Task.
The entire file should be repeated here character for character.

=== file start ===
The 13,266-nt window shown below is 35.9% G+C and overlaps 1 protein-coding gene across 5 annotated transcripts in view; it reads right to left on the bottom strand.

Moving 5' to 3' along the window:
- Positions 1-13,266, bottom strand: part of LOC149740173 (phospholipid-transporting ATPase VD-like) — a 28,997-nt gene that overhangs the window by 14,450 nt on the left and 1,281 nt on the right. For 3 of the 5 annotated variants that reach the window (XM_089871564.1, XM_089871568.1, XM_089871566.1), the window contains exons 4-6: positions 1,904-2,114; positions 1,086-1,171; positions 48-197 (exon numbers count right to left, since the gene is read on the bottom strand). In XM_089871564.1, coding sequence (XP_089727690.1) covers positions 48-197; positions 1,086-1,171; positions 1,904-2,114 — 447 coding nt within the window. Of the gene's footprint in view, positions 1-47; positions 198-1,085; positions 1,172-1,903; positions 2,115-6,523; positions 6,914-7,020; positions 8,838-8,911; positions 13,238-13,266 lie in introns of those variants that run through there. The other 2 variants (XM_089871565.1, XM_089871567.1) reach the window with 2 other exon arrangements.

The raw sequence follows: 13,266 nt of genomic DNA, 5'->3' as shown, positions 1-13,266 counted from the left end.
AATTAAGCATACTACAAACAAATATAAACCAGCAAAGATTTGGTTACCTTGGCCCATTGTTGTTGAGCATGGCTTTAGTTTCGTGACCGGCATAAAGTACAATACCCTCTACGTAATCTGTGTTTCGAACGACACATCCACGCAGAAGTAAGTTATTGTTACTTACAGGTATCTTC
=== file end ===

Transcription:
The 13,266-nt window shown below is 35.9% G+C and overlaps 1 protein-coding gene across 5 annotated transcripts in view; it reads right to left on the bottom strand.

Moving 5' to 3' along the window:
- Positions 1-13,266, bottom strand: part of LOC149740173 (phospholipid-transporting ATPase VD-like) — a 28,997-nt gene that overhangs the window by 14,450 nt on the left and 1,281 nt on the right. For 3 of the 5 annotated variants that reach the window (XM_089871564.1, XM_089871568.1, XM_089871566.1), the window contains exons 4-6: positions 1,904-2,114; positions 1,086-1,171; positions 48-197 (exon numbers count right to left, since the gene is read on the bottom strand). In XM_089871564.1, coding sequence (XP_089727690.1) covers positions 48-197; positions 1,086-1,171; positions 1,904-2,114 — 447 coding nt within the window. Of the gene's footprint in view, positions 1-47; positions 198-1,085; positions 1,172-1,903; positions 2,115-6,523; positions 6,914-7,020; positions 8,838-8,911; positions 13,238-13,266 lie in introns of those variants that run through there. The other 2 variants (XM_089871565.1, XM_089871567.1) reach the window with 2 other exon arrangements.

The raw sequence follows: 13,266 nt of genomic DNA, 5'->3' as shown, positions 1-13,266 counted from the left end.
AATTAAGCATACTACAAACAAATATAAACCAGCAAAGATTTGGTTACCTTGGCCCATTGTTGTTGAGCATGGCTTTAGTTTCGTGACCGGCATAAAGTACAATACCCTCTACGTAATCTGTGTTTCGAACGACACATCCACGCAGAAGTAAGTTATTGTTACTTACAGGTATCTTC